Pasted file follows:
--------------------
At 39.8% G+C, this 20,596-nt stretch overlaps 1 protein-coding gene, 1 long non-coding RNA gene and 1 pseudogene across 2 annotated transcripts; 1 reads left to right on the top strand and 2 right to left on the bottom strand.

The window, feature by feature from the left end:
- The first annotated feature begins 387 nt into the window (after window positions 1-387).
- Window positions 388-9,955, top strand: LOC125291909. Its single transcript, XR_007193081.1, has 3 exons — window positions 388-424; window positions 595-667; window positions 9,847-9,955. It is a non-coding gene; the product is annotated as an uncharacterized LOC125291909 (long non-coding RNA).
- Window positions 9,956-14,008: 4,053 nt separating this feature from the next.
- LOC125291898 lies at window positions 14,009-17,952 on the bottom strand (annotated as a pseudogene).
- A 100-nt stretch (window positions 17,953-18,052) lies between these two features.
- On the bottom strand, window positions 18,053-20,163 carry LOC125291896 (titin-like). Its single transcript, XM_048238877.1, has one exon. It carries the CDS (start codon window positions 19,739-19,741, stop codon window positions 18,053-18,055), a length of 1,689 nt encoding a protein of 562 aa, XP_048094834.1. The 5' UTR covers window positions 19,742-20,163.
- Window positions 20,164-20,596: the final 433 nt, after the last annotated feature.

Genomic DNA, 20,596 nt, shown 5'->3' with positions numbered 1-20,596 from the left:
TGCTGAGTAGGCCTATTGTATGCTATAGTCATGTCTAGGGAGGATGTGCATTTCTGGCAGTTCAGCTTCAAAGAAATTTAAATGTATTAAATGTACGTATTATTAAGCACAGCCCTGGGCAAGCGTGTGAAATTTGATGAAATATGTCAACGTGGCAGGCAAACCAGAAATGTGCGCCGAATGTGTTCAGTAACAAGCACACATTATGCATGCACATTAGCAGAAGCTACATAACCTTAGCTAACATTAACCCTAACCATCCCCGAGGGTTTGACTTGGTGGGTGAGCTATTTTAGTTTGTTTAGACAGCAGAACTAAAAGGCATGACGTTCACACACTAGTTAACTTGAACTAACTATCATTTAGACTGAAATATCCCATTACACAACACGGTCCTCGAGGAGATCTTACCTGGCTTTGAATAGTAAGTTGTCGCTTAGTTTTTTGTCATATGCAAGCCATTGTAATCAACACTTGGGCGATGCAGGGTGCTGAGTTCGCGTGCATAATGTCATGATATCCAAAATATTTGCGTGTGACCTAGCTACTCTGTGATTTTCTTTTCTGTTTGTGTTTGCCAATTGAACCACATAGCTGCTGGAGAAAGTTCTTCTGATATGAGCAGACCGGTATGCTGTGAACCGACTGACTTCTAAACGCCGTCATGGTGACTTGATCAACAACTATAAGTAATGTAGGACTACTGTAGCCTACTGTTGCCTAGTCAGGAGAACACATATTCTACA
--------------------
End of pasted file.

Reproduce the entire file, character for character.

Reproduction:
At 39.8% G+C, this 20,596-nt stretch overlaps 1 protein-coding gene, 1 long non-coding RNA gene and 1 pseudogene across 2 annotated transcripts; 1 reads left to right on the top strand and 2 right to left on the bottom strand.

The window, feature by feature from the left end:
- The first annotated feature begins 387 nt into the window (after window positions 1-387).
- Window positions 388-9,955, top strand: LOC125291909. Its single transcript, XR_007193081.1, has 3 exons — window positions 388-424; window positions 595-667; window positions 9,847-9,955. It is a non-coding gene; the product is annotated as an uncharacterized LOC125291909 (long non-coding RNA).
- Window positions 9,956-14,008: 4,053 nt separating this feature from the next.
- LOC125291898 lies at window positions 14,009-17,952 on the bottom strand (annotated as a pseudogene).
- A 100-nt stretch (window positions 17,953-18,052) lies between these two features.
- On the bottom strand, window positions 18,053-20,163 carry LOC125291896 (titin-like). Its single transcript, XM_048238877.1, has one exon. It carries the CDS (start codon window positions 19,739-19,741, stop codon window positions 18,053-18,055), a length of 1,689 nt encoding a protein of 562 aa, XP_048094834.1. The 5' UTR covers window positions 19,742-20,163.
- Window positions 20,164-20,596: the final 433 nt, after the last annotated feature.

Genomic DNA, 20,596 nt, shown 5'->3' with positions numbered 1-20,596 from the left:
TGCTGAGTAGGCCTATTGTATGCTATAGTCATGTCTAGGGAGGATGTGCATTTCTGGCAGTTCAGCTTCAAAGAAATTTAAATGTATTAAATGTACGTATTATTAAGCACAGCCCTGGGCAAGCGTGTGAAATTTGATGAAATATGTCAACGTGGCAGGCAAACCAGAAATGTGCGCCGAATGTGTTCAGTAACAAGCACACATTATGCATGCACATTAGCAGAAGCTACATAACCTTAGCTAACATTAACCCTAACCATCCCCGAGGGTTTGACTTGGTGGGTGAGCTATTTTAGTTTGTTTAGACAGCAGAACTAAAAGGCATGACGTTCACACACTAGTTAACTTGAACTAACTATCATTTAGACTGAAATATCCCATTACACAACACGGTCCTCGAGGAGATCTTACCTGGCTTTGAATAGTAAGTTGTCGCTTAGTTTTTTGTCATATGCAAGCCATTGTAATCAACACTTGGGCGATGCAGGGTGCTGAGTTCGCGTGCATAATGTCATGATATCCAAAATATTTGCGTGTGACCTAGCTACTCTGTGATTTTCTTTTCTGTTTGTGTTTGCCAATTGAACCACATAGCTGCTGGAGAAAGTTCTTCTGATATGAGCAGACCGGTATGCTGTGAACCGACTGACTTCTAAACGCCGTCATGGTGACTTGATCAACAACTATAAGTAATGTAGGACTACTGTAGCCTACTGTTGCCTAGTCAGGAGAACACATATTCTACA